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An Overview of the Introns-First Theory
Stockholm University, Faculty of Science, Department of Molecular Biology and Functional Genomics.
Stockholm University, Faculty of Science, Department of Molecular Biology and Functional Genomics.
2009 (English)In: Journal of Molecular Evolution, ISSN 0022-2844, E-ISSN 1432-1432, Vol. 69, 527-540 p.Article in journal (Refereed) Published
Abstract [en]

We review the introns-first hypothesis a decade after it was first proposed. It is that exons emerged from

non-coding regions interspersed between RNA genes in an early RNA world, and is a subcomponent of a more general ‘RNA-continuity’ hypothesis. The latter is that some RNA based systems, especially in RNA processing, are ‘relics’ that can be traced back either to the RNA world that preceded both DNA and encoded protein synthesis or to the later ribonucleoprotein (RNP) world (before DNA took over the main coding role). RNA-continuity is based on independent evidence—in particular, the relative inefficiency of RNA catalysis compared with protein catalysis— and leads to a wide range of predictions, ranging from the origin of the ribosome, the spliceosome, small nucleolar RNAs, RNases P and MRP, and mRNA, and it is consistent with the wide involvement of RNA-processing and regulation of RNA in modern eukaryotes. While there may still

be cause to withhold judgement on intron origins, there is strong evidence against introns being uncommon in the last eukaryotic common ancestor (LECA), and expanding only within extant eukaryotic groups—the ‘very-late’ intron invasion model. Similarly, it is clear that there are selective forces on numbers and positions of introns; their existence may not always be neutral. There is still a range of viable alternatives, including introns first, early, and ‘latish’ (i.e. well established in LECA), and regardless of which is ultimately correct, it pays to separate out various questions and to focus on testing the predictions of sub-theories.

Place, publisher, year, edition, pages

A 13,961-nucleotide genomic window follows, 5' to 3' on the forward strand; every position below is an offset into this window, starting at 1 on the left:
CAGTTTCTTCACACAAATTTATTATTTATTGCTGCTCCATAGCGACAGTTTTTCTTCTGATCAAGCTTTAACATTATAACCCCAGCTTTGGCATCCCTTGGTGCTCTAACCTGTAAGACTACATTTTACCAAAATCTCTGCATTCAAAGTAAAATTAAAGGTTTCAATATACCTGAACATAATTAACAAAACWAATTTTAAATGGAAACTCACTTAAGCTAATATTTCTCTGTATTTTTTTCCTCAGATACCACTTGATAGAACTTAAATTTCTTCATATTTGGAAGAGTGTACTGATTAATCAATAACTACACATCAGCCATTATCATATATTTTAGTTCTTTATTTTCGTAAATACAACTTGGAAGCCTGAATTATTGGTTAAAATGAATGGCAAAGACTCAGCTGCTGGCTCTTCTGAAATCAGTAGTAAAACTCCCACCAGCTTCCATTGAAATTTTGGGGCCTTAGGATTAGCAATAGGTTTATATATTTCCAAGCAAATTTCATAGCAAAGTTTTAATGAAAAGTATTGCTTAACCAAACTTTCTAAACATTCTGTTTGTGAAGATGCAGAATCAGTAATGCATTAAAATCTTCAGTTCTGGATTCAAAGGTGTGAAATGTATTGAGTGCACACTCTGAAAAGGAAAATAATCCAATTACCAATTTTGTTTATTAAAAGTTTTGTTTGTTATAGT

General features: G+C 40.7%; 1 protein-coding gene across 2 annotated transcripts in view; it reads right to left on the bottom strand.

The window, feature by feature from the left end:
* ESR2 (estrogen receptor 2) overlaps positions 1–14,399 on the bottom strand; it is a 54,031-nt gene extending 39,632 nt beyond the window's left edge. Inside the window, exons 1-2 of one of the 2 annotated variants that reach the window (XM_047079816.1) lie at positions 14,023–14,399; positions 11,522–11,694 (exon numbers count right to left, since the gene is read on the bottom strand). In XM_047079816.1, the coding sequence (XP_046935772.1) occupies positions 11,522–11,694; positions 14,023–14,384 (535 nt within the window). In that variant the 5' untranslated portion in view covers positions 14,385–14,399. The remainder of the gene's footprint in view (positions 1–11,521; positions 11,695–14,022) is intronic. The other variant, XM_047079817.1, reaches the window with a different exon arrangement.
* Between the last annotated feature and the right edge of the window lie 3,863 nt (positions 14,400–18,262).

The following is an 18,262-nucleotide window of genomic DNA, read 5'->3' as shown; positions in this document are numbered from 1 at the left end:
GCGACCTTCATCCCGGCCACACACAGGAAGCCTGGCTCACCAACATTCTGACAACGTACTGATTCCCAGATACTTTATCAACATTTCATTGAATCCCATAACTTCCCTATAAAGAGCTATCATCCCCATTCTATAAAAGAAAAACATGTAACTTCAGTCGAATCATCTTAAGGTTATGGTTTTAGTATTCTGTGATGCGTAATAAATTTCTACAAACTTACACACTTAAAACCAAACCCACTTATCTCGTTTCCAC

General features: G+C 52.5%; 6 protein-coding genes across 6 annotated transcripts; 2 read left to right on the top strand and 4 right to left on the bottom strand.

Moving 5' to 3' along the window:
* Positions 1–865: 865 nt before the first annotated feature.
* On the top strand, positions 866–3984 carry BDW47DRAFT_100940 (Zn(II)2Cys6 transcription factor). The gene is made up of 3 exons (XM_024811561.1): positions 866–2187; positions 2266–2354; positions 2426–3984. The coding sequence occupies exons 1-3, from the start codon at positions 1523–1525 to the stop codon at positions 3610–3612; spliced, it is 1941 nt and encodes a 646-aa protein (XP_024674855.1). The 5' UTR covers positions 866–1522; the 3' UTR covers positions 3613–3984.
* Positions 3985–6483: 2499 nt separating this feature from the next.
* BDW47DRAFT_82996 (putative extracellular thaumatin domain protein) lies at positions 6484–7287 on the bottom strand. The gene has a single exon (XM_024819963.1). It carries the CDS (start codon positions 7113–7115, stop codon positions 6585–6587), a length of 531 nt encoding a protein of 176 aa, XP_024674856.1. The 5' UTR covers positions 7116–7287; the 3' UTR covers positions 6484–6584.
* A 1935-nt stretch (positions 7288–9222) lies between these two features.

2009. Vol. 69, 527-540 p.
Keyword [en]
Introns, RNA world, Eukaryote origins, RNP world, Spliceosome, Introns early
National Category
Biochemistry and Molecular Biology
URN: urn:nbn:se:su:diva-35378DOI: 10.1007/s00239-009-9279-5ISI: 000272574100012OAI: diva2:287199
Available from: 2010-01-18 Created: 2010-01-18 Last updated: 2011-05-02Bibliographically approved
In thesis
1. The deep evolutionary roots of non-coding RNA - a comparative genomics approach
Open this publication in new window or tab >>The deep evolutionary roots of non-coding RNA - a comparative genomics approach
2011 (English)Doctoral thesis, comprehensive summary (Other academic)
Abstract [en]

Non-coding RNAs (ncRNA) are a diverse group of genes that do not encode proteins but function exclusively on the level of RNA and were originally suggested to be remnants of a pre-DNA stage of life known as the RNA world. More recent work, however, has uncovered a rich repertoire of previously unknown families with possible consequences for our understanding of the origin and evolution of the modern RNA infrastructure. The main goal of this thesis was therefore to re-examine the evolutionary history of RNAs and theories regarding the transition from an RNA world in light of recent advances in molecular and computational biology.

Using comparative genomics approaches and sequence data from all domains of life, my work shows that the majority of known RNAs exhibit a highly domain-specific distribution, compatible with an ongoing emergence rather than deep ancestry. Focusing on small nucleolar RNAs (snoRNA), I find that the eukaryote ancestor possessed a complex snoRNA infrastructure, but that intronic snoRNAs are mobile over larger evolutionary time scales. The latter has consequences for predictions made by the Introns-first hypothesis, a framework to explain the emergence of introns in an RNA world and which we revisited in light of advances in our understanding of the evolutionary dynamics of introns.

A more in-depth analysis of ncRNA mobility across vertebrates found intronic copies of both snoRNAs and miRNAs to be more stable than intergenic ones, suggesting that this arrangement may be a consequence of co-expression. Also, snoRNAs are frequently located in highly expressed genes, in line with their role in ribosome biogenesis. Finally, a closer examination of the genomic distribution of two essential ncRNAs, snoRNA U3 and the spliceosomal RNA U1 shows that both are present in numerous copies across vertebrate genomes. Using next-generation sequencing data, I tested whether this is the result of genetic drift or a requirement for having many copies.

Place, publisher, year, edition, pages
Stockholm: Department of Molecular Biology and Functional Genomics, Stockholm University, 2011. 182 p.
non-coding RNA, evolution, comparative genomics, RNA world, introns, snoRNA, miRNA
National Category
Cell and Molecular Biology
Research subject
Molecular Biology
urn:nbn:se:su:diva-56820 (URN)978-91-7447-306-3 (ISBN)
Public defence
2011-06-07, Nordenskiöldsalen, Geovetenskapens hus, Svante Arrhenius väg 12, Stockholm, 14:00 (English)
At the time of the doctoral defense, the following papers were unpublished and had a status as follows: Paper 1: Manuscript. Paper 3: Manuscript. Paper 5: Manuscript.Available from: 2011-05-12 Created: 2011-04-28 Last updated: 2011-05-02Bibliographically approved

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Hoeppner, Marc P.Poole, Anthony M.
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